COVID-19 UPDATE: The Harris Center has canceled or postponed all in-person programs and events through at least June 15. The Harris Center building will also be closed to visitors until June 15. Our trails and grounds remain open.

Field Reports from the 2020 Amphibian Migration

All the Latest on Big Nights, Small Nights, and In-Between Nights

This is the spot for photos and site-by-site amphibian counts from our 2020 Salamander Crossing Brigades. We update this page and our Salamander Crossing Brigade album on Flickr as we receive reports from our volunteers, so if you’ve got photos or counts to share, please submit them here!

May 16, 2020

Final Tallies for 2020

A spotted salamander in someone's hand. (photo © Rebecca Coleman)

Our Crossing Brigadiers moved 738 spotted salamanders to safety in 2020. (photo © Rebecca Coleman)

We had to scale back the Salamander Crossing Brigades significantly this year — including canceling trainings for new volunteers — but a number of experienced volunteers for whom Big Nights have become a spring tradition took to the streets solo or with their families to lend amphibians a hand during this unusual time. All told, despite the challenges posed by the pandemic, 105 socially-distant Salamander Crossing Brigade volunteers moved 5,797 amphibians of 14 different species — including 3,293 spring peepers, 879 wood frogs, and 738 spotted salamanders — to safety at 21 different road crossing sites in 2020. Our extended network of Salamander Brigadiers also discovered 7 new-to-us amphibian road crossing sites that we’ll add to our map of crossings for next spring. Since 2007, more than 1,200 citizen scientists throughout the Monadnock Region (and sometimes beyond…) have now helped an astonishing 53,182 amphibians survive the most dangerous journey of their lives.

An American toad, held in a person's hand. (photo © Amy Cate)

286 American toads — grumpy, yet endearing — were provided safe passage by our Salamander Crossing Brigades in 2020. (photo © Amy Cate)

Among them are Carter and Hazael Lowe, ages 9 and 11, who recently said: “The data we collect helps scientists know when salamanders are migrating, how many are present, and what species will come at different times. We like being out at night and hearing all the frogs calling. This spring, we also picked up roadside trash so the salamanders could cross without walking on garbage. I think we will be lifelong crossing guards for these little critters.”

We’re looking into new methods for analyzing spot pattern photos, in order to determine how many individual salamanders we’ve encountered more than once at our Keene, Swanzey, and Nelson crossings. That data’s not quite ready for sharing yet, but when it is, we’ll post it here. In the meantime, you can see photos of our past salamander “recaptures” (2014 — 2019) here.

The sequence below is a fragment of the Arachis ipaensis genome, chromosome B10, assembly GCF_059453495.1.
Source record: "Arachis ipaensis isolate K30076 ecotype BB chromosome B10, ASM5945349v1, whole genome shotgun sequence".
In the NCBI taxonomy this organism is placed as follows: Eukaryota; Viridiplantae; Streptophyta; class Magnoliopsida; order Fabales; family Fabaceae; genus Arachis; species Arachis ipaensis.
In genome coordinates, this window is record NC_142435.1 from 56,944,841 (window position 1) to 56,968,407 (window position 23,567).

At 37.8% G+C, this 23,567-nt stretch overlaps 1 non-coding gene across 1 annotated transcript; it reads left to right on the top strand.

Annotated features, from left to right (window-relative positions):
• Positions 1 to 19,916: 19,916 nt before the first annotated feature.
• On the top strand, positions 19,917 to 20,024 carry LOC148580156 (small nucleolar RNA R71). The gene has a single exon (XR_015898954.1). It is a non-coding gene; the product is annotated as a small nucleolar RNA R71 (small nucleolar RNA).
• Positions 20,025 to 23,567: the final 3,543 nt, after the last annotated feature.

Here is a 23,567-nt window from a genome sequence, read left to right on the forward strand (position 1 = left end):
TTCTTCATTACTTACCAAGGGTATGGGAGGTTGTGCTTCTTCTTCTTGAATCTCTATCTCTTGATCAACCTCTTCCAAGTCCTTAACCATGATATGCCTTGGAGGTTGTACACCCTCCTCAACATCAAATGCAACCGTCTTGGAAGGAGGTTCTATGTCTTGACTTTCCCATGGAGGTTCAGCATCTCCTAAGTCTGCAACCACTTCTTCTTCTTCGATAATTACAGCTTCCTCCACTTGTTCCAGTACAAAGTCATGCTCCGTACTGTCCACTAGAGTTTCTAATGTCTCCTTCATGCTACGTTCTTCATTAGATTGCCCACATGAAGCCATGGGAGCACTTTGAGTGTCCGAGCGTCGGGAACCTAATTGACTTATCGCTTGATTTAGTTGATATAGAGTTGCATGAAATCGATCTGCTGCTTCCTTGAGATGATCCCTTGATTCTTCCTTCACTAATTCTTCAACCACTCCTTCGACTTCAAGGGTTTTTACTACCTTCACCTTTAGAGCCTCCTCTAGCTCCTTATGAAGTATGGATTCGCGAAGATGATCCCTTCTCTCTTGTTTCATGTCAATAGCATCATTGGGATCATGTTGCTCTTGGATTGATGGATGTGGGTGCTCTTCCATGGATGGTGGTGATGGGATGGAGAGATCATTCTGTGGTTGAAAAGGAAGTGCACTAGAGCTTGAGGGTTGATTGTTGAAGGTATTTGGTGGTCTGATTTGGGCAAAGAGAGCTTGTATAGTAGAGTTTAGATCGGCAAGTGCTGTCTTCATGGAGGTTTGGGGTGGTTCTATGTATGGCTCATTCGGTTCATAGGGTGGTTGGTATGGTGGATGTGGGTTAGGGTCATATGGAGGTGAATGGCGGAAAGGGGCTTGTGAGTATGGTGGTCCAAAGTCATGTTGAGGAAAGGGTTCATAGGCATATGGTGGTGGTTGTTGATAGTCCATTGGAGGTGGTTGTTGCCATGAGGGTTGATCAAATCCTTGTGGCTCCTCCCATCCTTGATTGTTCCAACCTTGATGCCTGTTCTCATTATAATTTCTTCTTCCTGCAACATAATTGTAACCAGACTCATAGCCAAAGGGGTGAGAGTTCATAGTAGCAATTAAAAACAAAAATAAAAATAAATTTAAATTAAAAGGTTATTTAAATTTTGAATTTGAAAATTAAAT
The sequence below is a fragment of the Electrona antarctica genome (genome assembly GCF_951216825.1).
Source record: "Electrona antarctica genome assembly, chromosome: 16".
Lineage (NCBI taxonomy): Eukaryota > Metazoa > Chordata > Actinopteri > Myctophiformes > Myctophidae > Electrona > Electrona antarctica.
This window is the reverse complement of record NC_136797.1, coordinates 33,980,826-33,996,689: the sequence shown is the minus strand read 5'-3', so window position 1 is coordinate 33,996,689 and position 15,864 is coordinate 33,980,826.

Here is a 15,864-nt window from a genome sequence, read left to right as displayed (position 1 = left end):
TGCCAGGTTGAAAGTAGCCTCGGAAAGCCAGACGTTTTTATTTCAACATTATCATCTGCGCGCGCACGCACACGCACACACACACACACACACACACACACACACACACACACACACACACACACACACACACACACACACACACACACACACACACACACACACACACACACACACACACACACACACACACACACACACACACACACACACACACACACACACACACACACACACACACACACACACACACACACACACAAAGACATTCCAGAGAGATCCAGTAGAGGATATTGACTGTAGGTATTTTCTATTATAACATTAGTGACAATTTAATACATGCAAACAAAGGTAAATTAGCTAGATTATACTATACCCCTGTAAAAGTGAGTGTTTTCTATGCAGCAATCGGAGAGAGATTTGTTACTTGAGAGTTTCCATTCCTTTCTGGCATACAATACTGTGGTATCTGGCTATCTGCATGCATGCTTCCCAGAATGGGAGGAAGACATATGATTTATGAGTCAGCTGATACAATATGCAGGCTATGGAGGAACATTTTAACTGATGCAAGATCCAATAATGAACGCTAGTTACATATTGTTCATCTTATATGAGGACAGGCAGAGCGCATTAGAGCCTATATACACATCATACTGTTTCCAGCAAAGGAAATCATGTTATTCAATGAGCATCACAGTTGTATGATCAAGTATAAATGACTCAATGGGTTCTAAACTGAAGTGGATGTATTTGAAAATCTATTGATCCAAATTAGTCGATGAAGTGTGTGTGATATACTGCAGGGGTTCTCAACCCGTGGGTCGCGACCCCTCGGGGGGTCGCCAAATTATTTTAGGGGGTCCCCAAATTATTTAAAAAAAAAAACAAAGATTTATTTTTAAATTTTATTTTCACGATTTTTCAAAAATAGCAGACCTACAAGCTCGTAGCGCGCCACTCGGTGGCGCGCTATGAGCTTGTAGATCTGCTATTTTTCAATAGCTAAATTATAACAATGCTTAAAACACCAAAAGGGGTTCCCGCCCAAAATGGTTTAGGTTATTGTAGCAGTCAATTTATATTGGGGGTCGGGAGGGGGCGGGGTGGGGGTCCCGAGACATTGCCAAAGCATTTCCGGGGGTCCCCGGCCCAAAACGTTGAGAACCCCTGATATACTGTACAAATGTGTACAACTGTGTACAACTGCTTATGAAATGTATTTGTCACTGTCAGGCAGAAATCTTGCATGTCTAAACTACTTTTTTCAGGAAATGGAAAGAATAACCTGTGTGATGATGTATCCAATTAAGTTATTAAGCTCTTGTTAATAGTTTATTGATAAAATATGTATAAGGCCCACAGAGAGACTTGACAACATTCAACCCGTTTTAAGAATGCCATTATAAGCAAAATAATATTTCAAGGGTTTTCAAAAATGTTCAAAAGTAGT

Visit our Flickr feed for more photos from this season’s Crossing Brigades, and read on for site-by-site details from each crossing, which are listed in alphabetical order by town.

Concord

Fisk Road. Over the course of 5 outings, the Concord contingent — 7 volunteers strong — crossed 27 spotted salamanders, 1 Jefferson complex salamander, 1 newt, 2 red-backed salamanders, 1 four-toed salamander, 37 wood frogs (+10 dead), 17 spring peepers (+1 dead), 1 gray tree frog, 20 green frogs (+2 dead), and 8 bullfrogs. Total: 115 live + 13 dead.

Two Crossing Brigade volunteers in reflective vests smile with a spotted salamander. (photo © Amy Cate)

The Deering crew, looking sharp in their reflective vests! (photo © Amy Cate)

Deering

Route 149. In a single outing, a fantastic family of 3 provided safe passage for 19 spotted salamanders (+7 dead), 5 newts (+4 dead), 8 wood frogs (+2 dead), 2 American toads, and 4 bullfrogs (+3 dead). Total: 38 live + 13 dead.

Hancock

Antrim Road. In 2 nights, 2 families of nature lovers crossed 7 spotted salamanders, 3 newts (+2 dead), 29 red-backed salamanders, 1 two-lined salamander, 3 wood frogs, 53 spring peepers (+1 dead), 1 gray tree frog, 6 pickerel frogs, and 1 bullfrog. Total: 104 live + 3 dead.

Harrisville

Breed & Nelson Roads at Childs Bog. In just over an hour on just one night, a solo amphibian aficionado crossed 9 spotted salamanders (+1 dead), 2 red efts, 1 spring salamander, 2 spring peepers (+2 dead), 67 American toads (+4 dead), 2 pickerel frogs, and 5 bullfrogs (+1 dead). Total: 88 live + 8 dead.

Chesham Road. On her way home from another crossing site, one volunteer crossed 4 spotted salamanders and 5 American toads in a single pass on a single night at Chesham Road. Total: 9 live.

Hancock Road. On a single night, an intergenerational family of 3 provided safe passage for 12 spotted salamanders, 2 newts, 2 red-backed salamanders, 1 two-lined salamander, 29 wood frogs (+1 dead), 19 spring peepers, and 1 American toad. Total: 66 live + 1 dead.

Jaffrey

Lacy Road. A solo salamander saver assisted 3 spotted salamanders, 4 red-backed salamanders, 8 wood frogs, 3 spring peepers, 3 American toads, 1 gray tree frog, and 1 green frog in a single outing. Total: 23 live.

Keene